Phyllis Montana LeBlanc, Katrina Survivor in Spike Lee’s “When the Levees Broke” Has Published Her First Book; Now Appears in “Treme”
This is from the Times Picayune, August 13, 2008:
[...]LeBlanc has chronicled her storm experience — and her comeback — in a new book, Not Just the Levees Broke: My Life Before and After Katrina (Atria Books, $20), due to be released Tuesday. It presents her raw, unvarnished narrative of struggling to keep her head above floodwaters, to keep her loved ones together, to make a new life.
She wrote the book in a FEMA trailer, where she cowered in closets during thunderstorms and made frequent trips to the corner store for Jack Daniels and Coke, her “liquid courage,” as she says.
“I’ve always written, since the third grade,” LeBlanc said. “It’s a means of comfort, of making things better, a way to get things out of my system. I’ve always been a purging personality, so to speak. If it’s outside of me, it can’t do any damage.”
Writing the book became a serious commitment when “Levees” wrapped and Lee introduced LeBlanc to editor Malaika Adero at Atria Books. Lee also wrote the introduction to her book.
After an initial manuscript, mostly poetry, was rejected, LeBlanc settled down to work on her narrative (“I put my soul into it,” she said), and then landed a $100,000 publishing contract.
“It was like, whoa!” LeBlanc said, reliving the joy of that moment. “Spike literally put (the book deal) in my hand. And I asked him why, and he said, ‘I saw something in you — you have a gift. I know you know you already have it, but the world needs to see this.’”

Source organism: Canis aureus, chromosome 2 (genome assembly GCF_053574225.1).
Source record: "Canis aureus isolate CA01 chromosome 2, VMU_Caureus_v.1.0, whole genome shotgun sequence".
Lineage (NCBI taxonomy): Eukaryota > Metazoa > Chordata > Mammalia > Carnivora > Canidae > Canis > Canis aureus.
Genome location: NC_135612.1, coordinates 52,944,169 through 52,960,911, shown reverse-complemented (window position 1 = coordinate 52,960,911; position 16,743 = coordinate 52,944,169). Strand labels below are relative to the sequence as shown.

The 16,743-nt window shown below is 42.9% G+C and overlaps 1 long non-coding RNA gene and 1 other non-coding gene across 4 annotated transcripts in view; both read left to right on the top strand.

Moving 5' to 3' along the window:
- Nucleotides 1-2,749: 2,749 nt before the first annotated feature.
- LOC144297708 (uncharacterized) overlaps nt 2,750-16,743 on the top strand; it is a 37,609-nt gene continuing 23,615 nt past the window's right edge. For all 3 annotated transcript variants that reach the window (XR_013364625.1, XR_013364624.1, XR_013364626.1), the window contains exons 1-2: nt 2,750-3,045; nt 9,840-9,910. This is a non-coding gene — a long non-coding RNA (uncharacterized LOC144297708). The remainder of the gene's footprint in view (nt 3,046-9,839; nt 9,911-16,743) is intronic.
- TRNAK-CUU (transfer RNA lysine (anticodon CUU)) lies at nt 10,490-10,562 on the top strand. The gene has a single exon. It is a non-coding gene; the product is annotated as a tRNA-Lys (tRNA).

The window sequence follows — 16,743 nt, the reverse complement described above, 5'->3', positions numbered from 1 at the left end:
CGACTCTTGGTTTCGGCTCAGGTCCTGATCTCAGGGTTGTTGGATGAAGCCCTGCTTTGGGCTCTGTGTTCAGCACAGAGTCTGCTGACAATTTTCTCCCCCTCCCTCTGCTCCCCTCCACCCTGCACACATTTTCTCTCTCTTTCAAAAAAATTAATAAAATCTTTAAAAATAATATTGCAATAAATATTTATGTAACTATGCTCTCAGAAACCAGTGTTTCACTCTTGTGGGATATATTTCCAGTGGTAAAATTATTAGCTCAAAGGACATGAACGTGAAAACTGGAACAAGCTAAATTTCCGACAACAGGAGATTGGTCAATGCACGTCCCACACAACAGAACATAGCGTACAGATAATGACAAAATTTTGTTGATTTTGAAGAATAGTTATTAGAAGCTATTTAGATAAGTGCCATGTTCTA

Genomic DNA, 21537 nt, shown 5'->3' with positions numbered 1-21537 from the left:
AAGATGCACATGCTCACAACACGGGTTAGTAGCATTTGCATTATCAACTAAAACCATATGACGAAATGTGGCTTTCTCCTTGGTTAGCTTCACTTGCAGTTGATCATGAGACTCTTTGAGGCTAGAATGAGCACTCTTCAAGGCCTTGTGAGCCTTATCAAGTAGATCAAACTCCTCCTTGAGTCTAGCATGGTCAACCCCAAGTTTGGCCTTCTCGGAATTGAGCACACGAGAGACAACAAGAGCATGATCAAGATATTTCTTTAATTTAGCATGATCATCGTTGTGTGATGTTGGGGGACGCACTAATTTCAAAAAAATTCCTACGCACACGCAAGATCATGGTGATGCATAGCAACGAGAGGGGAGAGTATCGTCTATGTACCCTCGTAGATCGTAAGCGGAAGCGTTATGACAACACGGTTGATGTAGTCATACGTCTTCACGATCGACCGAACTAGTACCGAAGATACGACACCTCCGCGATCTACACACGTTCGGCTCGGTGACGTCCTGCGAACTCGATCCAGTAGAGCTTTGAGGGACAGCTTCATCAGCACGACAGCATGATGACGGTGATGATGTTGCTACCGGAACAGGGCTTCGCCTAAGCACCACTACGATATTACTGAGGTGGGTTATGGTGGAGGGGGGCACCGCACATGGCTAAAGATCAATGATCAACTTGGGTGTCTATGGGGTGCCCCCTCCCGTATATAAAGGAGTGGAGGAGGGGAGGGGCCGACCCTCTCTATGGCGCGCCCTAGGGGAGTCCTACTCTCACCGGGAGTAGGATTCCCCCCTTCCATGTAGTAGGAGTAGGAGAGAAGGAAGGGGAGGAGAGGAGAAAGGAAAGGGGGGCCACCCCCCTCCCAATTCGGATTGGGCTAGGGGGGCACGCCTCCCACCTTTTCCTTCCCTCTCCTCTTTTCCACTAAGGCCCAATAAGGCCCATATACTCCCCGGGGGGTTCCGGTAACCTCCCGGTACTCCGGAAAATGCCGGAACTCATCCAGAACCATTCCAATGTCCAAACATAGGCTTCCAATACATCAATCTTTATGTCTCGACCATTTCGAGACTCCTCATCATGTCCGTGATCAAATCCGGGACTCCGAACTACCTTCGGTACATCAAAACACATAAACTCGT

Then the real work began, and it was work LeBlanc had to do the hard way — alone, in that trailer, at the computer.
“So all in 2006, I’m writing while I’m still in the situation,” LeBlanc said. “I wrote until my fingers couldn’t type any more, until my heart couldn’t take any more. Sometimes my heart would get really, really full and I couldn’t write anymore because you know if I write this, I’m going to die right here, and I can’t have my husband come home from work and find me here. And that’s how visual it was for me, that I would just die right here of heartache.
“And nobody knew about it. It was between me, my soul and I, the turmoil, the suffering. I didn’t want anybody else to know about it because everybody else was going through it…. But God has led me forward, and I need to let go of that pain. I feel hope.”
Writing gave her that. “It was such huge therapy. That’s what I told Spike — ‘You saved my life!’”
I know that’s right.
LeBlanc now appears as Antoine Batiste’s (Wendell Pierce) girlfriend Desirée on the HBO show, and the mother of his child (Batiste has two other children–sons–with an ex-wife). The T-P article said that she was planning a second book to talk about domestic abuse during her childhood, and I had hoped to see it by now on the Amazon.com shelves, but it was not there. Yet.
LeBlanc is from a large and well-known New Orleans family. Her cousin is the late [Allison] “Tootie” Montana, the Mardi Gras Indian “chief of chiefs.” She has two older sisters (Gina also appeared in When the Levees Broke), two younger sisters and a younger brother.
“That’s why I talk so fast,” she said. “I’m a middle child, and I get in while I can.”
But her mother, sister Gina and nephew are still living in Texas; the rest have scattered all over the country.
I wish LeBlanc all the best with the show, and hope that she’ll take the time in the future to finish that book. It’s just another way of hearing her voice once more and with the great feeling of which she is capable.